Will online curbs follow £2 ‘crack cocaine’ victory?
SLASHING the stakes allowed on betting shop machines may result in problem gamblers going online instead, the Government admits.
An official ‘impact assessment’ of this week’s cut in the maximum bet on fixed- odds betting terminals from £100 to just £2 says that many high- stakes players may now migrate to betting websites.
As a result, Culture Minister Tracey Crouch is considering moves to crack down on the internet gambling industry, including stronger age and affordability checks.
She also wants to stop operators appealing to children by using cartoon characters. Using credit cards to bet online could also be outlawed, she suggested yesterday.
Her boss, Culture Secretary Matt Hancock described betting shop machines as a ‘social blight’ as he announced the stakes cut this week. The move was warmly welcomed by campaigners who call fixed- odds terminals the ‘crack cocaine of gambling’, but condemned by bookies.
The impact assessment says the change in the law could cost the industry £540million a year and the Association of British Bookmakers says this will result in 4,000 shops closing with 21,000 jobs lost.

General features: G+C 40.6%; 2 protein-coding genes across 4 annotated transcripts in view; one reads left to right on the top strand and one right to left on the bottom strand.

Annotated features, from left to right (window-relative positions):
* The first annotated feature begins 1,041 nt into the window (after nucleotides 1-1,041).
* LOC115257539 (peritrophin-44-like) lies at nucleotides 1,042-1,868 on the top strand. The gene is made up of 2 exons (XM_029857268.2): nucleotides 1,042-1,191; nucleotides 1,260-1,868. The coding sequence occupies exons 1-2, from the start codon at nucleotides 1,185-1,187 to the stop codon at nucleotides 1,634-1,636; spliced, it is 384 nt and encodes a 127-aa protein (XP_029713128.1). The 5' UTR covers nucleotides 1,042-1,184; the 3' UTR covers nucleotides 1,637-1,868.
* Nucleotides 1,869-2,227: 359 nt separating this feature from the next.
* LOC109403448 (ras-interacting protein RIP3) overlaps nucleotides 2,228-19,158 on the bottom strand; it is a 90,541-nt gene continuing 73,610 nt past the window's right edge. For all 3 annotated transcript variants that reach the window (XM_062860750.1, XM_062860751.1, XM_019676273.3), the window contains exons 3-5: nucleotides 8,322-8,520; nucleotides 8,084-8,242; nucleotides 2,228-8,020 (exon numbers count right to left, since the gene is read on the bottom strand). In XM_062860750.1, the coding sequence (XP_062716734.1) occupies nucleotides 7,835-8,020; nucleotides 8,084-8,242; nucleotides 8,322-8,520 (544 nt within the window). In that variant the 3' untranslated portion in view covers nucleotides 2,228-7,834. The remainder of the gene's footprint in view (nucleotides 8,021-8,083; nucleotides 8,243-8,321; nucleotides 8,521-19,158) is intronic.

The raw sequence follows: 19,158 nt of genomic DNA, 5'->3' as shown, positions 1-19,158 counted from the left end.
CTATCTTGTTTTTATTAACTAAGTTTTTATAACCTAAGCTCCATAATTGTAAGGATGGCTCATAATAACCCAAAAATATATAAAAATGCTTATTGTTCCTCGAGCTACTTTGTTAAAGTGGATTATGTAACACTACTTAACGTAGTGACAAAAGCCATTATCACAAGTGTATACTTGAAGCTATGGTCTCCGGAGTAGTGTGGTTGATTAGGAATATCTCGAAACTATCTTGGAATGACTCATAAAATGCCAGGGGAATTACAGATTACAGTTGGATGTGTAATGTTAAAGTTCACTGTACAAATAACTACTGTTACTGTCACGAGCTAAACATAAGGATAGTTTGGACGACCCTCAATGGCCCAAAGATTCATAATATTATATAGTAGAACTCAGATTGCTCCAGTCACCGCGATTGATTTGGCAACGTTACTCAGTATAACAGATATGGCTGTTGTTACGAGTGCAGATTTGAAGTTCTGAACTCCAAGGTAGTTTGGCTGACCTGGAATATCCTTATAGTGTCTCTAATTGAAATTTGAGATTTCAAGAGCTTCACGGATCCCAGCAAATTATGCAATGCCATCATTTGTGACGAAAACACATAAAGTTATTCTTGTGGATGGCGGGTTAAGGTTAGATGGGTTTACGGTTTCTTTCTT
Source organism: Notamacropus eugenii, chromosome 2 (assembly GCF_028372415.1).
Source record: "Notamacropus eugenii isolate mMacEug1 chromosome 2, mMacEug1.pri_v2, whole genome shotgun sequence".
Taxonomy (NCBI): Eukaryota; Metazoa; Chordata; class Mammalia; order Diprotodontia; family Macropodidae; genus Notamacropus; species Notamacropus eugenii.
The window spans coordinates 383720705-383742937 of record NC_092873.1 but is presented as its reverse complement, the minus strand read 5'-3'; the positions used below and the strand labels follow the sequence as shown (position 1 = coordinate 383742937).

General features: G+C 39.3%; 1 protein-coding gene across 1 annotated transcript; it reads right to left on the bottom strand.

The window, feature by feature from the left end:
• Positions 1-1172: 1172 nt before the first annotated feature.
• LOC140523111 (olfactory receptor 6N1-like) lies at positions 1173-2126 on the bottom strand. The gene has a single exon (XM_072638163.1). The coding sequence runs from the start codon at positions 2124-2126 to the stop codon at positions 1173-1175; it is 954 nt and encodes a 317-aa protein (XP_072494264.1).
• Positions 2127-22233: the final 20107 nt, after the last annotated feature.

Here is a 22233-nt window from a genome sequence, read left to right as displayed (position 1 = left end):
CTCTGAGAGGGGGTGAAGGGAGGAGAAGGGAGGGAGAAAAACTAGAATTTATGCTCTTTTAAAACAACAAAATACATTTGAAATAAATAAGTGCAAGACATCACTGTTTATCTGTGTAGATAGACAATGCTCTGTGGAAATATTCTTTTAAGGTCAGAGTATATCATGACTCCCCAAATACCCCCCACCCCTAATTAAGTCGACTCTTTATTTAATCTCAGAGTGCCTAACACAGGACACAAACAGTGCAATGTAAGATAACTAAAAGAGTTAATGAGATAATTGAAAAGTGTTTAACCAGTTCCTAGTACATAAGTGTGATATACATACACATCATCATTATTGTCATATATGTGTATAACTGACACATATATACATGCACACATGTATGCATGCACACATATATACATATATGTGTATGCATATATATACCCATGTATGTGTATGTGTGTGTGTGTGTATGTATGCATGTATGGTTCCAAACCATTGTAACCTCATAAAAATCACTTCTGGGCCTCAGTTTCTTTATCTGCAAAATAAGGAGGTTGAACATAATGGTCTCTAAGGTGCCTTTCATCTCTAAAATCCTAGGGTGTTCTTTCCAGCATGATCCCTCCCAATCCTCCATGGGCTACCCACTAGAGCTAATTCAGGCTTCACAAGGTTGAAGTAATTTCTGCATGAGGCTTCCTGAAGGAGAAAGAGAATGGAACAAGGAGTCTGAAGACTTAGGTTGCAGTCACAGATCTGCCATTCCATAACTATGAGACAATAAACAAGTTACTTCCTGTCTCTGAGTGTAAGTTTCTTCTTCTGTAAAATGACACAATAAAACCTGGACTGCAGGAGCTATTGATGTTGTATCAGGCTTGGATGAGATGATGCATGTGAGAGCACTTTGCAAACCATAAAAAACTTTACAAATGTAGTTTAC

Shares in gambling firms fell drastically after the announcement but the losses were later clawed back.
The government has also told the Gambling Commission to begin talks with the industry on limiting the money and time spent on other betting machines in casinos and arcades. Firms could be told to track people’s playing patterns in a bid to spot those punters most at risk of developing a problem.
Asked by MPs yesterday about betting websites which use cartoon characters, Miss Crouch said: ‘There’s a great deal of further work that needs to be done in terms of protecting vulnerable people, particularly children from the harms of online gambling.’
She added that the Commission would also consider ‘whether gambling using credit cards online should continue to be permitted’.